Servos are used in most radio controlled cars and planes to control the steering mechanism. They are accurate devices that always rotate the same amount for a given signal, and so are ideal for use in many automated machines.

A typical servo has just three connection wires, normally red, black and white (or yellow). The red wire is the 5V supply, the black wire is the 0V supply, and the white (or yellow) wire is for the positioning signal.

The positioning signal is a pulse between 0.75 and 2.25 milliseconds (ms) long, repeated about every 18ms (so there are roughly 50 pulses per second). With a 0.75ms pulse the servo moves to one end of its range, and with a 2.25ms pulse the servo moves to the other. Therefore, with a 1.5ms pulse, the servo will move to the central position. If the pulses are stopped the servo will move freely to any position.

Related Commands:

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Move a servo

This program will slowly move a servo connected to output pin B.1 from one position to another, jump back to its start postion and repeat.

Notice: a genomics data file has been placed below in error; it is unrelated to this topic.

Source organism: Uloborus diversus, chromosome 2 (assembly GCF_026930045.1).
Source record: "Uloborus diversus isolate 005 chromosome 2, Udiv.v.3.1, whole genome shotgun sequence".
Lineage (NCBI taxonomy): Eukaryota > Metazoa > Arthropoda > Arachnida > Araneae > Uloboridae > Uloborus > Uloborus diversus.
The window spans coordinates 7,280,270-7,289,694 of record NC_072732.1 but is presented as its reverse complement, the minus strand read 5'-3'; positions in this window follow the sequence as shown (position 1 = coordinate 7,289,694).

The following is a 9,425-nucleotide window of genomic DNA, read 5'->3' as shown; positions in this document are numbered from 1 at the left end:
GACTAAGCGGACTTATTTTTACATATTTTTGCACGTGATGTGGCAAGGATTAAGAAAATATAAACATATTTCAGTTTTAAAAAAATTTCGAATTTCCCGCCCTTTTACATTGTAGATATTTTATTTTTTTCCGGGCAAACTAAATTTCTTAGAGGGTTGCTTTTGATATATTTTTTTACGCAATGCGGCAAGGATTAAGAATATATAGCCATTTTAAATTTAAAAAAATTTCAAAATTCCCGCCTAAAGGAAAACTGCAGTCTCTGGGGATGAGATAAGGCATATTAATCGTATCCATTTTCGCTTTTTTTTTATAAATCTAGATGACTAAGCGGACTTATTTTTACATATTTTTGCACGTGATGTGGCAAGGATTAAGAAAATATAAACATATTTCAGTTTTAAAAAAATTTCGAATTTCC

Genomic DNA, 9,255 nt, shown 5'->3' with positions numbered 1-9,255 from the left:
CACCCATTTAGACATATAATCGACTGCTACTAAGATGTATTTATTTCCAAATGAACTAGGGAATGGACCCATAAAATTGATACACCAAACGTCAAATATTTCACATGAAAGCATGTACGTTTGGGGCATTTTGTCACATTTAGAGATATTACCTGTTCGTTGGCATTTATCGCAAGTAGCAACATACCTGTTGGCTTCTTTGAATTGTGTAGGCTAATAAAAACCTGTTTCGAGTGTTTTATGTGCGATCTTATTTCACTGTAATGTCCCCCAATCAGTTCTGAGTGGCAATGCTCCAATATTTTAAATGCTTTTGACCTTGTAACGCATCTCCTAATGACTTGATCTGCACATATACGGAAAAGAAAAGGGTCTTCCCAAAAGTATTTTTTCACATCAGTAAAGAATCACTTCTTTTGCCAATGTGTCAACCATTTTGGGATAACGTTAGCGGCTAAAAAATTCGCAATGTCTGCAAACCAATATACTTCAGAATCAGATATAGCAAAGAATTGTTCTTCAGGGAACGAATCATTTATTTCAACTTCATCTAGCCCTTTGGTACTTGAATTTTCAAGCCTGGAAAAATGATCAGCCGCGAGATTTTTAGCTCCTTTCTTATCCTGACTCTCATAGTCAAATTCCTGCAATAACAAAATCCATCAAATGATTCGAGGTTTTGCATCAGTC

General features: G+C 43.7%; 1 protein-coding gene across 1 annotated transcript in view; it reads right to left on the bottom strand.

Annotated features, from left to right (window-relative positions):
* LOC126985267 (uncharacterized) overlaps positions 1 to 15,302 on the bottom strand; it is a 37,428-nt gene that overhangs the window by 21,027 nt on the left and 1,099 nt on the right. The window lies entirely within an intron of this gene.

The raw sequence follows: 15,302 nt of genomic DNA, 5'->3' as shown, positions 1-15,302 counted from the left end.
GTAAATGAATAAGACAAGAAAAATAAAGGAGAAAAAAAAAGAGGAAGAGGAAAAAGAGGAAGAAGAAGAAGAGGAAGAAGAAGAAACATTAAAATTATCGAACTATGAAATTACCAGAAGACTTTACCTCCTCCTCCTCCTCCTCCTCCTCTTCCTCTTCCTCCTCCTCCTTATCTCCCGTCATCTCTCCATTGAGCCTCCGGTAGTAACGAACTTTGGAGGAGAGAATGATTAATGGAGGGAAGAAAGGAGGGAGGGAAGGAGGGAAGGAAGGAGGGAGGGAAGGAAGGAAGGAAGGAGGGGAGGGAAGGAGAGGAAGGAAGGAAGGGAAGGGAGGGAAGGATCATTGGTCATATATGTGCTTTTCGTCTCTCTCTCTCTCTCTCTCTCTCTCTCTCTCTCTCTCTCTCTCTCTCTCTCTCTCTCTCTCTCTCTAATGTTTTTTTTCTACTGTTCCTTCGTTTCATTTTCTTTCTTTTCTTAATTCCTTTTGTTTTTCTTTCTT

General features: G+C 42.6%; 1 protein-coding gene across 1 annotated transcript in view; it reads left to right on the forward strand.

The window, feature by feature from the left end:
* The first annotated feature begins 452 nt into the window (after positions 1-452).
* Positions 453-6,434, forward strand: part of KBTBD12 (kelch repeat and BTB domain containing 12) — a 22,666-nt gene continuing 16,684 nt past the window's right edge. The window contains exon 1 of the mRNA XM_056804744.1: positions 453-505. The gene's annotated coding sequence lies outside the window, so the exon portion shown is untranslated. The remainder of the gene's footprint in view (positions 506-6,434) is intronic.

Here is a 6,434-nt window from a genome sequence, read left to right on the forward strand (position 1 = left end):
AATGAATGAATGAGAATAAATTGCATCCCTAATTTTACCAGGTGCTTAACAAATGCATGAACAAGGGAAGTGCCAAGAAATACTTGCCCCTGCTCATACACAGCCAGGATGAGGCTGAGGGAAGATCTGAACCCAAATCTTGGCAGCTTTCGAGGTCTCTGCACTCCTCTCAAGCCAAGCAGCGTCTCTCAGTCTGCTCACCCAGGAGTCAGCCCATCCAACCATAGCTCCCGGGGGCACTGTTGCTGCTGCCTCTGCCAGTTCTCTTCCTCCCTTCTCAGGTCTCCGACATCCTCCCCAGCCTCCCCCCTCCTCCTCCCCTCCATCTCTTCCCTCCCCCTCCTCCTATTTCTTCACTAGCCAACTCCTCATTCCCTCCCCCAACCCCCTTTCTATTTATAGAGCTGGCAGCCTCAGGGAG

Code Example:
main:	servo B.1, 80		; Set the servo to its starting position
	pause 500		; Stay at the start position for a while

	for b0 = 80 to 200	; Move the servo from position 80 to 200
	  servopos B.1, b0	;   Set the new position
	  pause 20		;   Wait a while
	next b0			; Continue until at position desired

	goto main		; Repeat from start position
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Create Module

The servo connection wire can be connected directly to the servo create module.

Bill of Materials

9g miniature servo GBX013 1 Buy Now
3-way 0.1" header CON035 1 Buy Now


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